Eosinophilic gastroenteritis

Eosinophilic gastroenteritis Description, Causes and Risk Factors: Abbreviation: EG. Alternative Name: Eosinophilic gastritis. Eosinophilic gastroenteritis is a rare disease of unknown etiology characterized by patchy or diffuse eosinophilic infiltration of the gastrointestinal tract wall with various gastrointestinal manifestations. The disease is rare, and the incidence is difficult to estimate. However, >280 cases have been reported in medical literature. The majority of the cases of Eosinophilic gastroenteritis are reported in whites, with some cases occurring in Asians. A slight male preponderance has been reported. The majority of patients clinically present in the third-to-fifth decades, but the disease can affect any age group. The exact cause of Eosinophilic gastroenteritis is unknown, but parasites, immune disease and allergies to certain food items are all potential causes. The exact pathophysiology of the disease is unknown, but is associated with selective infiltration of eosinophils in parts of GI tract. The disorder is classified into primary or secondary subtypes. The primary subtypes include atopic, non-atopic and familiar variants. This are also called as allergic idiopathic eosinophilic gastritis. Eosinophilic involvement of the gut may be mucosal, muscularis and serosal causing variability in the presentation. Most patients have increased total Immunoglobulin E (IgE) and food specific IgE. In some patients, increased secretion of interleukin 4 (IL4) and interleukin 5 (IL5) from peripheral blood T cells home have been reported. Some foods can trigger the Eosinophilic gastroenteritis they may include milk, soy, wheat, eggs, nuts, shellfish, corn, rice, beef, pork, chicken, turkey. Symptoms:Eosinophilic gastroenteritis Symptom may include:
  • Abdominal pain, 77%.
  • Anorexia, Nausea, Vomiting, 48%.
  • Diarrhea, 42%.
  • Weight Loss, 17%.
  • Abdominal distension, 12%.
  • GI blood loss (occult/overt), 18%.
  • Ascites, 5%.
  • Protein malabsorption, 9%.
Diagnosis: Differential Diagnosis May Include:
  • Inflammatory bowel diseases.
  • Hypereosinophilic syndromes.
  • Connective tissue disease.
  • Lymphoma, vasculitis (Churg-Strauss syndrome, polyarteritis nodosa).
  • Celiac disease.
  • Parasitic infestations.
  • Malignancies.
Because there is no gold standard for this disease, a wide variety of diagnostic criteria is presented. Definitive diagnosis requires histological evidence of eosinophilic infiltration. As eosinophilic infiltrates can be diffused or patchy in distribution, multiple biopsies should be done to avoid missing the diagnosis. In patients with subserosal disease, abdominal paracentesis demonstrates a sterile fluid with a high eosinophil count. In cases where the disease is purely muscular, endoscopic biopsy may be non diagnostic and may require laparoscopic full thickness biopsy. Ultrasound and computed tomography scans may show thickened intestinal walls and, occasionally, localized lymphadenopathy. However, similar changes can also be found in other diseases such as Crohn's disease, lymphoma and granulomatous disease. Laboratory Tests May Include:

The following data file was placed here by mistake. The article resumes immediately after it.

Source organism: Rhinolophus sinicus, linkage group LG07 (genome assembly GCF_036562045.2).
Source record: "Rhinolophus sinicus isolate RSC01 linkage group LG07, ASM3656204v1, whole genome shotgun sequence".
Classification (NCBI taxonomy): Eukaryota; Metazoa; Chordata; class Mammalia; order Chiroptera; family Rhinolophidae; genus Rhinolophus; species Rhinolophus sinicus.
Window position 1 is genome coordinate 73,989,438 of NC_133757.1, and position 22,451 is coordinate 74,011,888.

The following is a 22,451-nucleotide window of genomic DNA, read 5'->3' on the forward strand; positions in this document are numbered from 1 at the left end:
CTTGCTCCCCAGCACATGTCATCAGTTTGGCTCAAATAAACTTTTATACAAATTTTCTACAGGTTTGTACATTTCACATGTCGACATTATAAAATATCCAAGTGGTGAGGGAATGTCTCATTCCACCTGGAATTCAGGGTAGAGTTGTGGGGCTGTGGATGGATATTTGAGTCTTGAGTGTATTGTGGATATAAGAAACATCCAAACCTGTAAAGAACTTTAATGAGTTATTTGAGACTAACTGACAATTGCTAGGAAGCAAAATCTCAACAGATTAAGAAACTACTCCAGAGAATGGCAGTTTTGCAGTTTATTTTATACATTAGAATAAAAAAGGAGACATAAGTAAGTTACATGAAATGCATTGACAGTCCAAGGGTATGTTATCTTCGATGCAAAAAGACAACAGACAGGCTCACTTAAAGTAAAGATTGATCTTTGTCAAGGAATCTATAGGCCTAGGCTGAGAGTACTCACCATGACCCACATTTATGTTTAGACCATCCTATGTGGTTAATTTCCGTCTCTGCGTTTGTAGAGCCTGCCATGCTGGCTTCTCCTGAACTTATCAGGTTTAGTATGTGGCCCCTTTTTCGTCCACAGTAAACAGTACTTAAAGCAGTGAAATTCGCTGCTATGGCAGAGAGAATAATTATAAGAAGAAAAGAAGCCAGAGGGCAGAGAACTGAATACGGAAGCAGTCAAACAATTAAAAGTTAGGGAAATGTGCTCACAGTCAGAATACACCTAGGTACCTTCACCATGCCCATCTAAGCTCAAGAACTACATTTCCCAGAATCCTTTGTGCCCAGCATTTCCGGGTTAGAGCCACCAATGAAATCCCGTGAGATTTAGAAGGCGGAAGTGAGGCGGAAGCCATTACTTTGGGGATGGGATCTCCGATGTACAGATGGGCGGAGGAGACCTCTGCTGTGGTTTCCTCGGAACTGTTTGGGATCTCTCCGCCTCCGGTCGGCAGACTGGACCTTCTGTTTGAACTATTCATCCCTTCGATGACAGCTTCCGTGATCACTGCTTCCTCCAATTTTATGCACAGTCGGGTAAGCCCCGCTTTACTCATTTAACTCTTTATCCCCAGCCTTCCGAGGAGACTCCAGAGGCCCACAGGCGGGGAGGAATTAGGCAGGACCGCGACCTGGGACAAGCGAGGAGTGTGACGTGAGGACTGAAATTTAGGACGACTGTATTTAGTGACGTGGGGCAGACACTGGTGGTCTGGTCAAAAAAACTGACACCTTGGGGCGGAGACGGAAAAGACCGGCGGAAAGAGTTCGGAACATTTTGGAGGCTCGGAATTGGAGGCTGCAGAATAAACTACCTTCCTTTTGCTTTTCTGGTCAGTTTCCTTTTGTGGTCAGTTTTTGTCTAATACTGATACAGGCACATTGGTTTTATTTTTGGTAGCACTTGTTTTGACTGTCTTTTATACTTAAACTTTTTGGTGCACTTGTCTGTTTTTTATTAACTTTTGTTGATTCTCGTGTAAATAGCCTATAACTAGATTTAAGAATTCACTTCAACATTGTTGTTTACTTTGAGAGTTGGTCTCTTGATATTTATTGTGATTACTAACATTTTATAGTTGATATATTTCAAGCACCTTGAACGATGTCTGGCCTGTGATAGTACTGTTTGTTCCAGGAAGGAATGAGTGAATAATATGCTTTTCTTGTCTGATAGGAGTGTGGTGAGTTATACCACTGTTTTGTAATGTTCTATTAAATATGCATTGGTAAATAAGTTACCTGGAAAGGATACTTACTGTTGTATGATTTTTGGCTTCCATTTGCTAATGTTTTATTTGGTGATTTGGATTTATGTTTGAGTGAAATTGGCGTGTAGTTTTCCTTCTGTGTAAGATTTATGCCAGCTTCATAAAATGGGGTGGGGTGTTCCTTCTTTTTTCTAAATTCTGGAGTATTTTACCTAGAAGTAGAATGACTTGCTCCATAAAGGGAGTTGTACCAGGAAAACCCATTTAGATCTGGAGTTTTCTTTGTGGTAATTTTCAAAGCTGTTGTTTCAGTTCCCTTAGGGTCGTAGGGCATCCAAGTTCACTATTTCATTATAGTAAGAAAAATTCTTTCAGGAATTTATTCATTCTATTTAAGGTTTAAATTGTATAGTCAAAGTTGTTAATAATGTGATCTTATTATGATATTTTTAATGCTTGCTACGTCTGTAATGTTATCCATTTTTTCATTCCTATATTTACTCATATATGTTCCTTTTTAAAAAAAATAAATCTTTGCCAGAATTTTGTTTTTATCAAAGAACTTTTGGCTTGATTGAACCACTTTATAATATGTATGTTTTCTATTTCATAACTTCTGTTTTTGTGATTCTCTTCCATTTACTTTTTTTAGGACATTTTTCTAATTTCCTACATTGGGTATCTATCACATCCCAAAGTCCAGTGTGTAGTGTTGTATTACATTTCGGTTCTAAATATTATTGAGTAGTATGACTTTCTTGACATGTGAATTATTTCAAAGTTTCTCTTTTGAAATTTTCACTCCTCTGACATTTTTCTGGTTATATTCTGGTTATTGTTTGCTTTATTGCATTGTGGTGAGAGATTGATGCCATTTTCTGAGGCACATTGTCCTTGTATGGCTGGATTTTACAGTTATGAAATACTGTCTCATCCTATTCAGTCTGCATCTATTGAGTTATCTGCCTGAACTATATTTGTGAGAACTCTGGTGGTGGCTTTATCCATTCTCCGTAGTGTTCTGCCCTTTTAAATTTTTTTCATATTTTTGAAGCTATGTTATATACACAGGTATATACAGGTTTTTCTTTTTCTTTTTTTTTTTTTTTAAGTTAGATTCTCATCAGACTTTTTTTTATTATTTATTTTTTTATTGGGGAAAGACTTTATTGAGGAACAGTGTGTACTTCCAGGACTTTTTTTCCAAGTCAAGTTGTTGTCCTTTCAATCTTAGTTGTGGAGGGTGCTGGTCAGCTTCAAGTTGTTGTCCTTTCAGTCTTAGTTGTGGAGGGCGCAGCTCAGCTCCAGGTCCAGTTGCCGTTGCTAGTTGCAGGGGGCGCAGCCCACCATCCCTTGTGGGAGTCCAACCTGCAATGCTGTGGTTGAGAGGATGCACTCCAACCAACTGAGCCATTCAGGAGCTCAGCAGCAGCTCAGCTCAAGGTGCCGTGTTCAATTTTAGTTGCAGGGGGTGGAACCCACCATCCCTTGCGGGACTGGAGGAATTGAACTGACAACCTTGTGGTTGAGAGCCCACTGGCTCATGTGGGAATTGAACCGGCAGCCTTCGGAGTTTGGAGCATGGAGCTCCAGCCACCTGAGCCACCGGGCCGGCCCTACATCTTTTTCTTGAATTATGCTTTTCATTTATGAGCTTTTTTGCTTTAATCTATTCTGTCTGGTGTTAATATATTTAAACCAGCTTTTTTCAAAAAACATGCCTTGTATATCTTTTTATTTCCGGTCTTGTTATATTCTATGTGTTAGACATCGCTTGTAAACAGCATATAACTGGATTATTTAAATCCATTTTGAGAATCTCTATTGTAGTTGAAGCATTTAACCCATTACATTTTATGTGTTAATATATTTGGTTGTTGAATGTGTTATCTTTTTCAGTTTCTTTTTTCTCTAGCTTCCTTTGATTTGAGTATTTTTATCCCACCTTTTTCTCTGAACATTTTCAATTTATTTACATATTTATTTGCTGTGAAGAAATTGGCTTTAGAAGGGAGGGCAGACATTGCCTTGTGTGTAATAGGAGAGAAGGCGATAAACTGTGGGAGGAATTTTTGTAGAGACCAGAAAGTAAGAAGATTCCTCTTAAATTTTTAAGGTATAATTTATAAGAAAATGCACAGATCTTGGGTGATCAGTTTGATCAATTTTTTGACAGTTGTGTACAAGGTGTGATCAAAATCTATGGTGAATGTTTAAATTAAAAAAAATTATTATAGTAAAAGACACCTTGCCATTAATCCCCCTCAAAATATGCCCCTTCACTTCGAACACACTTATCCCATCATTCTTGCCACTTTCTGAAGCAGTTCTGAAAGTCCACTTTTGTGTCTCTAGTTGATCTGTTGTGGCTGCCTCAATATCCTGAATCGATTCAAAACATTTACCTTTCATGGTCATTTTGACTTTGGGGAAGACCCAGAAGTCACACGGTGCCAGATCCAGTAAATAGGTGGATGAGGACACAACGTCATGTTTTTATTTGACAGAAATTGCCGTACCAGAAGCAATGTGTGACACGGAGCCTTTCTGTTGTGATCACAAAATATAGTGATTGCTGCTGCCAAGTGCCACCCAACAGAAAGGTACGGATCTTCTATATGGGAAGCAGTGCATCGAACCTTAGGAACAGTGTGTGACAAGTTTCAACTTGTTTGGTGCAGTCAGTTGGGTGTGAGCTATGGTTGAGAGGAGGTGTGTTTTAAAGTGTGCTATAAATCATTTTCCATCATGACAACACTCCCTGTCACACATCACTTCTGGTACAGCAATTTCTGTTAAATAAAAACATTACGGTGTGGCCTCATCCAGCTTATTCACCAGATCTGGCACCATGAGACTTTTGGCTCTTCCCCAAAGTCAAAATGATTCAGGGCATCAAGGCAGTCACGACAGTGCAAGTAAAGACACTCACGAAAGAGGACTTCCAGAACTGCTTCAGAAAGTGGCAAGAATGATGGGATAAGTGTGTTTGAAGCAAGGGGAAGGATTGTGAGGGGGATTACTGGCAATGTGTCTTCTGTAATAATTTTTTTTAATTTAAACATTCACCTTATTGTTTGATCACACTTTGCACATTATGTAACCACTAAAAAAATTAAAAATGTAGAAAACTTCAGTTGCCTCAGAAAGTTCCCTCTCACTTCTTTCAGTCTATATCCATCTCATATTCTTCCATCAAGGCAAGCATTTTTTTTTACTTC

• General History & Examination.
  • Complete blood count and differential.
  • Erythrocyte Sedimentation Rate (ESR).
  • Chemistry (serum bilirubin).
  • Total IgE
  • Fecal Protein.
Imaging Studies May Include:
  • Barium Studies.
  • Ultrasound.
  • CT Abdomen.
Others:
  • Endoscopy & biopsy of Upper & Lower GI tract
  • Ascitic fluid analysis.
  • Echocardiogram.
Treatment of Eosinophilic gastroenteritis: There have been no randomized prospective clinical trials regarding therapy. Thus, the treatment is empirical and based on the severity of the clinical manifestations. Patients with mild disease can be treated symptomatically. More symptomatic patients and those with evidence of malabsorption need more aggressive therapy. Corticosteroid therapy is the mainstay of treatment of Eosinophilic gastroenteritis both in adults as well as in children. The appropriate duration of steroid therapy is unknown. Signs may recur and medication is usually needed for life. A diet change to a hypoallergenic diet has been used with some success. If a diagnosis of Eosinophilic gastroenteritis is made, it is important to maintain your ferret on a strict diet, as treats and dietary changes can lead to a recurrence of clinical signs. NOTE: The above information is educational purpose. The information provided herein should not be used during any medical emergency or for the diagnosis or treatment of any medical condition. DISCLAIMER: This information should not substitute for seeking responsible, professional medical care.  

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